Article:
If someone mentions a well-known brand, something like Apple or BMW or Coca-Cola, there are certain things that come to mind, right? Maybe it’s an adjective like “innovative,” or even a color like “red.”
Social media is changing the way we communicate and the way we are perceived, both positively and negatively. Every time you post a photo, or update your status, you are contributing to your own digital footprint and personal brand.Amy Jo Martin
If someone were to ask you this question, what would you answer? The question isn’t, “What is your favorite brand?” But, what is your brand? There are distinct thoughts, memories or opinions that come to mind when you come into contact with a brand or its elements (logo, tagline, etc.)
So, what about you? What are those things that come to mind when someone comes into contact with you… or sees your name or your picture? Have you ever thought about this? It probably comes as no surprise that people have opinions about you, but how intentional are you about what those opinions are? Do you proactively do things to help convey the message that you want to convey about yourself? Have you made a conscious decision about what you want others to think about you or are you allowing it to “just happen”?
First impressions are one important, initial aspect of all of this. Malcolm Gladwell in his book Blink refers to “thin slices” of information that we process, allowing is to make judgments within seconds of meeting someone for the first time. In Thinking, Fast and Slow, Daniel Kahneman postulates that our “System 1” of fast thinking causes us to make early snap judgments that are often incorrect. He cites a study which shows that immediate opinions are formed when confronted only with a first name. He goes on to point out that the brain has to work hard at then changing that initial impression, as any information that follows about that person is filtered through that initial lens. All of this to say, that first impressions are extremely important!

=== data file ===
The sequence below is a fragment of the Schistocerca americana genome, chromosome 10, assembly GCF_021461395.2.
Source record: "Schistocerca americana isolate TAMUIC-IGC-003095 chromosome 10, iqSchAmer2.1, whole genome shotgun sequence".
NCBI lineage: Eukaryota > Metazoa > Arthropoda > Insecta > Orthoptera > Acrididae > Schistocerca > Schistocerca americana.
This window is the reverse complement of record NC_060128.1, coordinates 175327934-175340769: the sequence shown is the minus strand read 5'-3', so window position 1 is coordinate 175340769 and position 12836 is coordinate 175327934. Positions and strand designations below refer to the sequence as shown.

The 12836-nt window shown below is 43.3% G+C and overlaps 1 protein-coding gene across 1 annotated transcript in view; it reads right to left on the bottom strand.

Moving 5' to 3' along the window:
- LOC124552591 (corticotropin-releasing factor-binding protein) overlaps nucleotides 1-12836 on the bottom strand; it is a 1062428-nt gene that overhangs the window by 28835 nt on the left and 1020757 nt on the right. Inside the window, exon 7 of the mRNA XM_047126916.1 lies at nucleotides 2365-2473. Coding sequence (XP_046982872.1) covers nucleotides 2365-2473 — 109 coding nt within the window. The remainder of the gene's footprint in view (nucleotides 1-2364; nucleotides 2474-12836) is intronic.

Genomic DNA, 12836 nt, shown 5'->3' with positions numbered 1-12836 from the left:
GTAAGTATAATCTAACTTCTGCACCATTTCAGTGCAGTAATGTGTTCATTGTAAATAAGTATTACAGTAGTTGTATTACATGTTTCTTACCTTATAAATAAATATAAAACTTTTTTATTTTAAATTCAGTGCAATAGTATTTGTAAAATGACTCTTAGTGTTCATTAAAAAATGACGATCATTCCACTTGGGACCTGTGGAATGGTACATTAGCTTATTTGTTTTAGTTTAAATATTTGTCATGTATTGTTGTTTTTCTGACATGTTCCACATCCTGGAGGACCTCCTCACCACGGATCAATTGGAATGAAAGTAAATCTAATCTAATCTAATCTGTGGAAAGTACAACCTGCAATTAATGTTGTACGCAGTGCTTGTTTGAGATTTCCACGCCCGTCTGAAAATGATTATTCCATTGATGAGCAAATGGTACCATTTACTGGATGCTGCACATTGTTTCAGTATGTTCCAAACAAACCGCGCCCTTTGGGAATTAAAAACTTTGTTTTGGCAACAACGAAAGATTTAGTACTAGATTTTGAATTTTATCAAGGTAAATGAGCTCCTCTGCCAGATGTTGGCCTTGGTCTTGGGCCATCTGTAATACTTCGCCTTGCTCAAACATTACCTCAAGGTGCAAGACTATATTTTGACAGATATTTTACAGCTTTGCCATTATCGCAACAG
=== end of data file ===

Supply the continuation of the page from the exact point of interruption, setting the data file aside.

Beyond first impressions though, there is ample opportunity to affect the opinions that others form about you. In the age of social media for example, you can control what you put on Linkedin or Facebook and so forth. Do you think about how those posts are going to reflect on you? What they say about your brand?
I remember going through an exercise in business school where we had to develop a “mental map” of our personal brand’s core values; five or so main words or values that could be used to define us. What would other people say they are? What would I say they are? What would I like them to be? Do all these lists line up? Are the values the same? If they’re not, what would I need to do to remedy that situation?
So that’s my final question for you… If you were to go through this exercise, what words and values do you want to be associated with you, and are you currently being assessed that way? If not, what do you need to do about it?
Once we find the answers to these questions we will realize one additional relevant benefit of this exercise: as market researchers, the more we pay attention to our own branding, the more in tune we will be to the branding in the world operate in, both our personal lives and our clients.
~ Bud Sanders